As the debate around the use of rappers’ lyrics in criminal cases against them grows, artistes across the genres of R&B, hip hop, and pop, as well as media companies, have signed an open letter calling for an end to the use of rap lyrics as criminal evidence in the United States of America.
The letter, entitled Art On Trial: Protect Black Art, was published on Tuesday in the New York Times and the Atlanta Journal-Constitution. The piece was signed by over 100 individuals in the music industry, such as Drake, Roddy Ricch, Christina Aguilera, Alicia Keys, Megan Thee Stallion, and DJ Khaled.
It was also cosigned by several media companies, including Spotify, TikTok, YouTube Music, Sony Music Group, and SoundCloud. More so, it aims to encourage legislators to limit the use of musicians’ creative expressions against them in court and urged prosecutors to stop the practice in their jurisdictions.
“In courtrooms across America, the trend of prosecutors using artists’ creative expression against them is happening with troubling frequency,” the letter begins. “Regardless of the medium – music, the visual arts, writing, television, film – fans implicitly understand that creative expression is rooted in what artists see and hear; it’s a reflection of the times we live in. The final work is a product of the artist’s vision and imagination.”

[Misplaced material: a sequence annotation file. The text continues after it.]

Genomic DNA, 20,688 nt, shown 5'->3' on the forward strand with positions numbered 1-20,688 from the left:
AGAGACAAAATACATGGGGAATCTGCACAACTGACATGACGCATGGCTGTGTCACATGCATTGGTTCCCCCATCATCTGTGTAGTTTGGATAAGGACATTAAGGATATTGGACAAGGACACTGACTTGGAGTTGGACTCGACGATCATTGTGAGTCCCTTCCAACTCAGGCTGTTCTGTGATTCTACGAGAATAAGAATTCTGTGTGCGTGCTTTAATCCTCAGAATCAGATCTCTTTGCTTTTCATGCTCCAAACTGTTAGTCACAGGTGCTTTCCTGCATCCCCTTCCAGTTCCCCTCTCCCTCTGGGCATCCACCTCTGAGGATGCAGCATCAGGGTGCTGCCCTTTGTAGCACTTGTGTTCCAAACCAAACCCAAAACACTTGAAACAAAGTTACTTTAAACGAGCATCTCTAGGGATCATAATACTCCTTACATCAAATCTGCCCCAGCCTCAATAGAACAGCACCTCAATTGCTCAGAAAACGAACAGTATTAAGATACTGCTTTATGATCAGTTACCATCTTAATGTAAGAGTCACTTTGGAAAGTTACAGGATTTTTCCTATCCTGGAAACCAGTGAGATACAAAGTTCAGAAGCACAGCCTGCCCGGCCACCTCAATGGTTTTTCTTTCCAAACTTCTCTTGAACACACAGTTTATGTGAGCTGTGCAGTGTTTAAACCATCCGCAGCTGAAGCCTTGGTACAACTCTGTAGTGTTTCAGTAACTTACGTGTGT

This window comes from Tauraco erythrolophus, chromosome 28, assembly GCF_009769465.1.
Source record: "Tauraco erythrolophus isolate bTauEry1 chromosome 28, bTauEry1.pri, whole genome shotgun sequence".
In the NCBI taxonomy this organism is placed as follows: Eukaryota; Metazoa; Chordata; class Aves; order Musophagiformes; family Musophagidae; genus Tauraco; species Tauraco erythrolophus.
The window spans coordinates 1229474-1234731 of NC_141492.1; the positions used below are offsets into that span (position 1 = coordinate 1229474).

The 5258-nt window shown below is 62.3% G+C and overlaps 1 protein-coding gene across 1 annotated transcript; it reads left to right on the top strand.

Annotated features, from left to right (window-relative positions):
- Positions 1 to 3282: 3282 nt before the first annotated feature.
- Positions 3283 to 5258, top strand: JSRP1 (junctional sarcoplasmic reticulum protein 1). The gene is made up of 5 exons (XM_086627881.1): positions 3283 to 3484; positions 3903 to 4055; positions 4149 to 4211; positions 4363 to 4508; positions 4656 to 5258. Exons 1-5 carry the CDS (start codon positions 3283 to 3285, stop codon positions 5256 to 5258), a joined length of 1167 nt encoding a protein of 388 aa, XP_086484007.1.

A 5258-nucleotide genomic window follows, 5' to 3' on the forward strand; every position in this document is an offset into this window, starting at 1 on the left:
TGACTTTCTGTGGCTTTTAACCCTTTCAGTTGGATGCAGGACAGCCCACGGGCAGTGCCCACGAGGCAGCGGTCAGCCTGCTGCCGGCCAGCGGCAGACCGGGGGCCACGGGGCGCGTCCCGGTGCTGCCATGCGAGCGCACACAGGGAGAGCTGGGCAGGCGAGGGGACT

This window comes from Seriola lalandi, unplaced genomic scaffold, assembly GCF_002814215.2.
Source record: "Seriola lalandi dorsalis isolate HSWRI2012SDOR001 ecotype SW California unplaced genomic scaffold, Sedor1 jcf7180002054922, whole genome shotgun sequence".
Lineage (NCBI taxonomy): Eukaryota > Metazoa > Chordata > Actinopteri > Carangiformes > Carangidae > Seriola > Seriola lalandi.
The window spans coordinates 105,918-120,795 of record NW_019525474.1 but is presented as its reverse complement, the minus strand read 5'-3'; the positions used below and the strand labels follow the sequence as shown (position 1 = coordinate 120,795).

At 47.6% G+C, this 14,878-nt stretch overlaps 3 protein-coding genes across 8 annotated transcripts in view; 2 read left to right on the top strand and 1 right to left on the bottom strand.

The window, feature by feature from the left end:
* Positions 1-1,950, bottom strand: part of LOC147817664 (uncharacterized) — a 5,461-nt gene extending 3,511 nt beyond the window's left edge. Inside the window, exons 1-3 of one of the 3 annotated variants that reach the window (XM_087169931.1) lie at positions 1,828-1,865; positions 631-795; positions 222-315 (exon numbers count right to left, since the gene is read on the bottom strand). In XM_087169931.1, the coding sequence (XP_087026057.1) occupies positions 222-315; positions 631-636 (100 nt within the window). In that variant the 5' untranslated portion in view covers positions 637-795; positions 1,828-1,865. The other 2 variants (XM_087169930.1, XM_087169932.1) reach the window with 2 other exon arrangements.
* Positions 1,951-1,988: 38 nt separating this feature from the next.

The letter describes rappers as storytellers and goes on to criticise the use of their lyrics as confessions, specifically referencing the ongoing criminal case against rappers, Young Thug and Gunna. Both artists and their Young Stoner Life (YSL) associates are currently facing Racketeer Influenced and Corrupt Organizations Act (RICO) charges and multiple other allegations in Georgia’s Fulton County.
Describing the use of lyrics as racially motivated, as well as a disregard for free speech, the letter closed by stating, “The work is far from done, and we must all join together to defend creative freedom and expression.”
Read the full letter below.